Copyright Office holds hearings on proposed DMCA exemptions
Every three years, copyright activists see a glimmer of light in the dark tunnel of the Digital Millennium Copyright Act. That's when US Copyright Office throws open its exemption process, in the ongoing effort to make the 1990s-era rules fairer and better adapted to modern usage. Whether that's a successful effort or simply another leap in front of a train... well, what would a bunch of activists be if they didn't even try?
To that end, the Copyright Office heads to Stanford on Friday for public hearings on the formal comments received by that office, and will continue the Rule Making process -- the fourth since the DMCA was approved -- in Washington DC next week. The nineteen comments received have been grouped into eleven documents.
[Hearings times shown are PDT for May 1, EDT for later dates]
Who: American Foundation for the Blind
Class(es) of work to be exempted: Literary works
The basics: This isn't the first time that advocates for the visually impaired have had to take their case through the Rule Making process, as the AFB's comment points out bitterly: "Six years after the 2002 Rule Making [that first granted exemptions to provide fairer access to the blind and visually impaired], copy protection continues to pose a significant barrier to digital content access." The trend, the brief notes, is actually to decrease accessibility, especially when particular titles are linked to particular vendors. (Kindle, anyone?) The organization, which is itself a copyright holder, asks the Copyright Office to extend and give teeth to the previously granted exemptions.
Hearing schedule: May 8, 10:00 am
Who: Megan Carney
Class(es) of work to be exempted: Subscription-based streaming video
The basics: A three-part critique of platform requirements: They make older hardware obsolete, they're primarily used as a tool to block competitors, and there's no way around the restrictions they put on content.
Hearing schedule: May 8, 3:30 pm
Who: Mark Rizik
Class(es) of work to be exempted: Motion pictures protected by anti-access measures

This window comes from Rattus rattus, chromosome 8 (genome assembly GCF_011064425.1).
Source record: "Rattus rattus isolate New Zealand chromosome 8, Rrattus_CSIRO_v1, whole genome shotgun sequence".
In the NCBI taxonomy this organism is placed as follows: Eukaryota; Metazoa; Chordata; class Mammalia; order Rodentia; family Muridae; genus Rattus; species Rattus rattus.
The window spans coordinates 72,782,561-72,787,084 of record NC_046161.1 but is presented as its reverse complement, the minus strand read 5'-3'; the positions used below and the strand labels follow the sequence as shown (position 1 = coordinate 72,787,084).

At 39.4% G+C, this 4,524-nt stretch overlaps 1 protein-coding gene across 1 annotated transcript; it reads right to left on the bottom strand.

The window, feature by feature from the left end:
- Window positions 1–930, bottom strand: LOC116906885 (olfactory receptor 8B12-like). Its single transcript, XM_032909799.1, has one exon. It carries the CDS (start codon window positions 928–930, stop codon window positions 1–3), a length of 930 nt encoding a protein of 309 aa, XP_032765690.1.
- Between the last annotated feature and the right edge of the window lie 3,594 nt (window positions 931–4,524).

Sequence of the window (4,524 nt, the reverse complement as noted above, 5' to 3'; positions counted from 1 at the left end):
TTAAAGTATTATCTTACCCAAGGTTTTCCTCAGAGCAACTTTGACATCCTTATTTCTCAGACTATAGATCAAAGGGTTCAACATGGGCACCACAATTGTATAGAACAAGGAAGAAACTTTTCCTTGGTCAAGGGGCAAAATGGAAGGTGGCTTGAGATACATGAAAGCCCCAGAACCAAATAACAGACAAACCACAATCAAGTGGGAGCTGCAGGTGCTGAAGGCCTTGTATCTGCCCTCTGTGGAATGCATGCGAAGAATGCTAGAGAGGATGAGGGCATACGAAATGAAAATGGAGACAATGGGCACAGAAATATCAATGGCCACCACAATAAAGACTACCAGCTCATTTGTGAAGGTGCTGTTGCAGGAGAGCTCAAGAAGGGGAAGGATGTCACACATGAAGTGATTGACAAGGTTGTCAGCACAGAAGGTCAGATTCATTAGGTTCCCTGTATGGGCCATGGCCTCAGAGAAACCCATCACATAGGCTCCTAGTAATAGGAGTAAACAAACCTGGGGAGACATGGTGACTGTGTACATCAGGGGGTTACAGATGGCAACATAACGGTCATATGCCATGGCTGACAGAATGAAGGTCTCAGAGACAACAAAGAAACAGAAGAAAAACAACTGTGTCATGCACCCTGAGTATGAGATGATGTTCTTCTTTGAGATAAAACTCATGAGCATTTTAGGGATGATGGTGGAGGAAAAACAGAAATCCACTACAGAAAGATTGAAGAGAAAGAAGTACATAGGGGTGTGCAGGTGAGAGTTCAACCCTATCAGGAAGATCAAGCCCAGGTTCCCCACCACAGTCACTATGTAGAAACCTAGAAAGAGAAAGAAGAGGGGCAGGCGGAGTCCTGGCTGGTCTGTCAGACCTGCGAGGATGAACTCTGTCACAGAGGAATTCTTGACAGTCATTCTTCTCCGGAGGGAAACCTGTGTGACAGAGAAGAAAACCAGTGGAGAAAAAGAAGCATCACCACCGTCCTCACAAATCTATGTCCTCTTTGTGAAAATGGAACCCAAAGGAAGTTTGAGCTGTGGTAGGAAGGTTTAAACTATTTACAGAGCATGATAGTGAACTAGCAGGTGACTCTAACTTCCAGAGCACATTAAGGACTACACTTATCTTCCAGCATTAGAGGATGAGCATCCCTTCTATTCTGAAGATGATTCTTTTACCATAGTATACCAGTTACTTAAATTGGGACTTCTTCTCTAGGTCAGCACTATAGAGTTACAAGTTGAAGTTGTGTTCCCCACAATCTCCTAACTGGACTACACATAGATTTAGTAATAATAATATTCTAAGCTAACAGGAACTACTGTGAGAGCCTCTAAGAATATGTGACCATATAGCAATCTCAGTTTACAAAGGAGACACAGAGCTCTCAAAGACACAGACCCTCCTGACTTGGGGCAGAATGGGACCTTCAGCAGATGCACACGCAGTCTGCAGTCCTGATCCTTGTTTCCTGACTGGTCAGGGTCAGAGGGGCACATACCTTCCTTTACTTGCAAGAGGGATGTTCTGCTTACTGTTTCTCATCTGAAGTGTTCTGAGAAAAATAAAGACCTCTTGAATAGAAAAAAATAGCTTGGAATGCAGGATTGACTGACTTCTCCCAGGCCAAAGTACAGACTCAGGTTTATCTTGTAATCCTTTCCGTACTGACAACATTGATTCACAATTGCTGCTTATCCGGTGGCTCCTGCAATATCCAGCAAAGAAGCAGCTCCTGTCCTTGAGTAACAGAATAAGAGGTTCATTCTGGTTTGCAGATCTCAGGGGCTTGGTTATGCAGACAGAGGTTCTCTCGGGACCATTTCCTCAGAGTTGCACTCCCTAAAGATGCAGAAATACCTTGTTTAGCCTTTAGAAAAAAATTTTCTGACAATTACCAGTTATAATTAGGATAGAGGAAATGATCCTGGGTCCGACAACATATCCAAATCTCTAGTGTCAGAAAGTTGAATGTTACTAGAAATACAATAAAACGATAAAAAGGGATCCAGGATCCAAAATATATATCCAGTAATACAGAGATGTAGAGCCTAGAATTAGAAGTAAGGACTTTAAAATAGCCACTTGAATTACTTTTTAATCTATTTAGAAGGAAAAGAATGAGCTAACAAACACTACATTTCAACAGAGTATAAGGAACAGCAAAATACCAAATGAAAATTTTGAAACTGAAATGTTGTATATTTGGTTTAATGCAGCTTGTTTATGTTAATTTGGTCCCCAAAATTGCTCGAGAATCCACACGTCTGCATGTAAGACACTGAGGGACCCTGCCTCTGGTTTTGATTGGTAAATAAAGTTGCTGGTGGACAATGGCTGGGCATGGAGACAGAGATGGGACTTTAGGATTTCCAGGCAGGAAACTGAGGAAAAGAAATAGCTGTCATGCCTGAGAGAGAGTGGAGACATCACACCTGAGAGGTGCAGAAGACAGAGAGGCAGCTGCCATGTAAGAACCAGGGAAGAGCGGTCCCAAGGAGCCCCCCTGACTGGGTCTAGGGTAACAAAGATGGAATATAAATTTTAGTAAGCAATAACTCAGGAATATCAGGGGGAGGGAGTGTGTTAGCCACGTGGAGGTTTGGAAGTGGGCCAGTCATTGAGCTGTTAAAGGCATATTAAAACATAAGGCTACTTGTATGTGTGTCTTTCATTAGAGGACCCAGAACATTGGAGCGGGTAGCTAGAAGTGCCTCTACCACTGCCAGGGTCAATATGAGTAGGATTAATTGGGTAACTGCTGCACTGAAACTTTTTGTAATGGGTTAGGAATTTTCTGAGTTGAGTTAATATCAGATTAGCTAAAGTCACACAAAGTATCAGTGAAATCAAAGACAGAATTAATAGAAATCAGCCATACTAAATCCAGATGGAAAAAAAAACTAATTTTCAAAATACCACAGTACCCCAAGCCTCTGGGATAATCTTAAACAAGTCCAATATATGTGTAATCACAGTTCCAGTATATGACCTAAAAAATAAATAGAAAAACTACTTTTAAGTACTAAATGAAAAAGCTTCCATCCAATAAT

The basics: This one's for you, Linux crew. The petition notes that much anti-access tech requires that a royalty fee be paid, which is impossible on a freely distributed platform such as Linux.
Hearing schedule: Unknown.
Who: Cary Handman, Media Resources Center UC Berkeley (a); Kevin L. Smith, Duke University (b); Renee Hobbs (c and d), Peter DeCherney et al, University of Pennsylvania (e and f); Library Copyright Alliance and Music Library Association (g); Gail Fedak (h)
Class(es) of work to be exempted: Commercially produced multimedia used in classroom teaching and other educational uses
The basics: These petitions collectively make a case for protecting the fair-use rights of educators to excerpt works. The petitions differ on the exemptions previously granted in 2006; some recommend that they be expanded, while others merely ask that they continued beyond their 2009 expiration date. The apparent individual petitioners are, like the others on this list, information professionals at various American universities. Similar in certain ways to Document 11, but focused on educational use.
Hearing schedule: May 1, 9am (a); May 6, 1:00 pm (a,b,c,d,e,f,g,h)
Who: Fred von Lohmann, Jennifer S. Granick, Electronic Frontier Foundation (a); MetroPCS Communications, Inc. (b); Paul Posner, Youghiogheny D/B/A Pocket Communications (c); Jonathan Newman, Wireless Alliance et al (d)
Class(es) of work to be exempted: Mobile-phone software
The basics: Something old and something new in the category we will broadly call "unlocking." The EFF represents a trio of cell-phone recyclers and refurbishers in requesting an extension on a previous exemption allowing for unlocked handsets; they're also requesting a new exemption that would allow iPhone owners to run the apps they please (a.k.a., "jailbreaking").